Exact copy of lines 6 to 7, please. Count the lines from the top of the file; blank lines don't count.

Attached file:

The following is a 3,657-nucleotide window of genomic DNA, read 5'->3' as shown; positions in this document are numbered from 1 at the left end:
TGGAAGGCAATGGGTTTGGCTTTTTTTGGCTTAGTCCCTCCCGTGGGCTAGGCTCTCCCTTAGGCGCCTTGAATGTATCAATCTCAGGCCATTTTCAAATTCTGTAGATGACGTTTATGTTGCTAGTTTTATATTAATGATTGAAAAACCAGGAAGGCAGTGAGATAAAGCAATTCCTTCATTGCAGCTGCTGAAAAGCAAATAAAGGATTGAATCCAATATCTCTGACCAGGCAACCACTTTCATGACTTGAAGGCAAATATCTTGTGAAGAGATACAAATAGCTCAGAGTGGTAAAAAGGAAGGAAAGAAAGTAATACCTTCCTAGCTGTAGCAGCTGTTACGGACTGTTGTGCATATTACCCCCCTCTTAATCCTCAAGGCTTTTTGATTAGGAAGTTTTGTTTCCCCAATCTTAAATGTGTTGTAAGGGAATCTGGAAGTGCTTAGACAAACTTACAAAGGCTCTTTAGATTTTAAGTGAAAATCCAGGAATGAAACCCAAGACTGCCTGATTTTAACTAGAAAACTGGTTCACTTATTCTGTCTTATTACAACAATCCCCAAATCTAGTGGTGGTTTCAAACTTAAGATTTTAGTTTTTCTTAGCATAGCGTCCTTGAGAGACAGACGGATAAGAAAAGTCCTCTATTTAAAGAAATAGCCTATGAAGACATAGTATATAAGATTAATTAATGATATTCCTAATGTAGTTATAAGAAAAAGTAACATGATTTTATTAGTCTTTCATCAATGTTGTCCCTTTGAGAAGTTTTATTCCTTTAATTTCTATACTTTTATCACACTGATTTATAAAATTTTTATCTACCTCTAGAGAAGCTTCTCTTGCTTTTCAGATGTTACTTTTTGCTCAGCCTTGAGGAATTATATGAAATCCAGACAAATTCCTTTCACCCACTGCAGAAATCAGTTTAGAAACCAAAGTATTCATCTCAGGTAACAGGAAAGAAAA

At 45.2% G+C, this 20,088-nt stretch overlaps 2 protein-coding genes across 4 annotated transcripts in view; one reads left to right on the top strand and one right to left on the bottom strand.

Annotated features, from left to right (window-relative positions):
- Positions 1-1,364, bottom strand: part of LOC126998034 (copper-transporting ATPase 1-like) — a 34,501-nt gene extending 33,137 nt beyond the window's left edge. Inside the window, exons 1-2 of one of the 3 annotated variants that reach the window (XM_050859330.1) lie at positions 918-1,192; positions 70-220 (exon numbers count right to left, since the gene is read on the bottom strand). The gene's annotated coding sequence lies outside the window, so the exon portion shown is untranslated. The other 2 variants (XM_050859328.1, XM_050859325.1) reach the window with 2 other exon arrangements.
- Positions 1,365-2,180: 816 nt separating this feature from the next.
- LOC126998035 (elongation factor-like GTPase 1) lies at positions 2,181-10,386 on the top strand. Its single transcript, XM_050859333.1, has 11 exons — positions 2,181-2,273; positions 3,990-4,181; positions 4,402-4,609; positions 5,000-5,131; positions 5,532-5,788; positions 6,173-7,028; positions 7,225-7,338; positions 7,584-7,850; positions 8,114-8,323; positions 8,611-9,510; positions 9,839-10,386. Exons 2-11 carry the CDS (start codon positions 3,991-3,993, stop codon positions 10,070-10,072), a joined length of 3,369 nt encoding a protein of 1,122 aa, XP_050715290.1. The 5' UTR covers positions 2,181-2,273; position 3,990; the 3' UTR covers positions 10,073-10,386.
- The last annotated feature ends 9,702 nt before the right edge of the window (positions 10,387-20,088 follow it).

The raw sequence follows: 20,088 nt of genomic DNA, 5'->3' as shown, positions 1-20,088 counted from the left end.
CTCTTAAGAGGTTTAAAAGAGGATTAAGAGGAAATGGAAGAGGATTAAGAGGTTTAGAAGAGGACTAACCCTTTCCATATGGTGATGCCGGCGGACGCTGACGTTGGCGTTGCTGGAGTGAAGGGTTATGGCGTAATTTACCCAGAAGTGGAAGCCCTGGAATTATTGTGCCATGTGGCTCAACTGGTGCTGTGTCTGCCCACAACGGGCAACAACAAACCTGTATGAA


- Positions 1,365-2,180: 816 nt separating this feature from the next.
- LOC126998035 (elongation factor-like GTPase 1) lies at positions 2,181-10,386 on the top strand. Its single transcript, XM_050859333.1, has 11 exons — positions 2,181-2,273; positions 3,990-4,181; positions 4,402-4,609; positions 5,000-5,131; positions 5,532-5,788; positions 6,173-7,028; positions 7,225-7,338; positions 7,584-7,850; positions 8,114-8,323; positions 8,611-9,510; positions 9,839-10,386. Exons 2-11 carry the CDS (start codon positions 3,991-3,993, stop codon positions 10,070-10,072), a joined length of 3,369 nt encoding a protein of 1,122 aa, XP_050715290.1. The 5' UTR covers positions 2,181-2,273; position 3,990; the 3' UTR covers positions 10,073-10,386.